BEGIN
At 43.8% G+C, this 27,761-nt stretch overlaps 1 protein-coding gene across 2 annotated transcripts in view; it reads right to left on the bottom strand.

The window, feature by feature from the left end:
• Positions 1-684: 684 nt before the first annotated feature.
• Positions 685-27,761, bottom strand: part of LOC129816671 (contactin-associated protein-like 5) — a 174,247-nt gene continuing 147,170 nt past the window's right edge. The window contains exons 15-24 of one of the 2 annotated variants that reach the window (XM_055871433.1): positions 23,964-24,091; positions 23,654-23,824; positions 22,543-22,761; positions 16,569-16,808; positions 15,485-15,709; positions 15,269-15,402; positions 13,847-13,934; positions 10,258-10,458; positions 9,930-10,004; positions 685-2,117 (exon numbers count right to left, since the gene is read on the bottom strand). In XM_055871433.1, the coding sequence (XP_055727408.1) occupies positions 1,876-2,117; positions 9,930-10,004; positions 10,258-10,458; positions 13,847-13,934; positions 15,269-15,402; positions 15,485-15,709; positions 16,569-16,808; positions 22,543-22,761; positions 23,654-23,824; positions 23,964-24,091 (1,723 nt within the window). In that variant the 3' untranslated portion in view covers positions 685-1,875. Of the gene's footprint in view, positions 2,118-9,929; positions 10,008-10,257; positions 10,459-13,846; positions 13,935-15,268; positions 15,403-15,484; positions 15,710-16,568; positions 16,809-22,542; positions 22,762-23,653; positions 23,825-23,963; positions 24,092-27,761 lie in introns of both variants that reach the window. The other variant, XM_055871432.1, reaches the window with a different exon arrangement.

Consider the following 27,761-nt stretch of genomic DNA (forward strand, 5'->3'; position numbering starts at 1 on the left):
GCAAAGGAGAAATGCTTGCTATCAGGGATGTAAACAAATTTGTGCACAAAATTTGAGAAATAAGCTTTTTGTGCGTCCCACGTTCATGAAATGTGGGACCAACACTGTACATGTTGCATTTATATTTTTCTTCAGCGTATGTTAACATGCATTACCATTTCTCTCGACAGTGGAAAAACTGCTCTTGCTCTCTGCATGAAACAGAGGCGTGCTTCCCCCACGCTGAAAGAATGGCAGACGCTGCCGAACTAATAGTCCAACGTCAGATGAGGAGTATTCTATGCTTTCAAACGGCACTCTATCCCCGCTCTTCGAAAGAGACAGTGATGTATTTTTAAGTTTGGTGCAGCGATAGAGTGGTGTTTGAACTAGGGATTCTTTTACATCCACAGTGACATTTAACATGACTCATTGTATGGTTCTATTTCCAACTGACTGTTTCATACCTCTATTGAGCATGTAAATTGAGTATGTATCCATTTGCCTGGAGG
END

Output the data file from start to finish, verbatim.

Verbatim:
At 43.8% G+C, this 27,761-nt stretch overlaps 1 protein-coding gene across 2 annotated transcripts in view; it reads right to left on the bottom strand.

The window, feature by feature from the left end:
• Positions 1-684: 684 nt before the first annotated feature.
• Positions 685-27,761, bottom strand: part of LOC129816671 (contactin-associated protein-like 5) — a 174,247-nt gene continuing 147,170 nt past the window's right edge. The window contains exons 15-24 of one of the 2 annotated variants that reach the window (XM_055871433.1): positions 23,964-24,091; positions 23,654-23,824; positions 22,543-22,761; positions 16,569-16,808; positions 15,485-15,709; positions 15,269-15,402; positions 13,847-13,934; positions 10,258-10,458; positions 9,930-10,004; positions 685-2,117 (exon numbers count right to left, since the gene is read on the bottom strand). In XM_055871433.1, the coding sequence (XP_055727408.1) occupies positions 1,876-2,117; positions 9,930-10,004; positions 10,258-10,458; positions 13,847-13,934; positions 15,269-15,402; positions 15,485-15,709; positions 16,569-16,808; positions 22,543-22,761; positions 23,654-23,824; positions 23,964-24,091 (1,723 nt within the window). In that variant the 3' untranslated portion in view covers positions 685-1,875. Of the gene's footprint in view, positions 2,118-9,929; positions 10,008-10,257; positions 10,459-13,846; positions 13,935-15,268; positions 15,403-15,484; positions 15,710-16,568; positions 16,809-22,542; positions 22,762-23,653; positions 23,825-23,963; positions 24,092-27,761 lie in introns of both variants that reach the window. The other variant, XM_055871432.1, reaches the window with a different exon arrangement.

Consider the following 27,761-nt stretch of genomic DNA (forward strand, 5'->3'; position numbering starts at 1 on the left):
GCAAAGGAGAAATGCTTGCTATCAGGGATGTAAACAAATTTGTGCACAAAATTTGAGAAATAAGCTTTTTGTGCGTCCCACGTTCATGAAATGTGGGACCAACACTGTACATGTTGCATTTATATTTTTCTTCAGCGTATGTTAACATGCATTACCATTTCTCTCGACAGTGGAAAAACTGCTCTTGCTCTCTGCATGAAACAGAGGCGTGCTTCCCCCACGCTGAAAGAATGGCAGACGCTGCCGAACTAATAGTCCAACGTCAGATGAGGAGTATTCTATGCTTTCAAACGGCACTCTATCCCCGCTCTTCGAAAGAGACAGTGATGTATTTTTAAGTTTGGTGCAGCGATAGAGTGGTGTTTGAACTAGGGATTCTTTTACATCCACAGTGACATTTAACATGACTCATTGTATGGTTCTATTTCCAACTGACTGTTTCATACCTCTATTGAGCATGTAAATTGAGTATGTATCCATTTGCCTGGAGG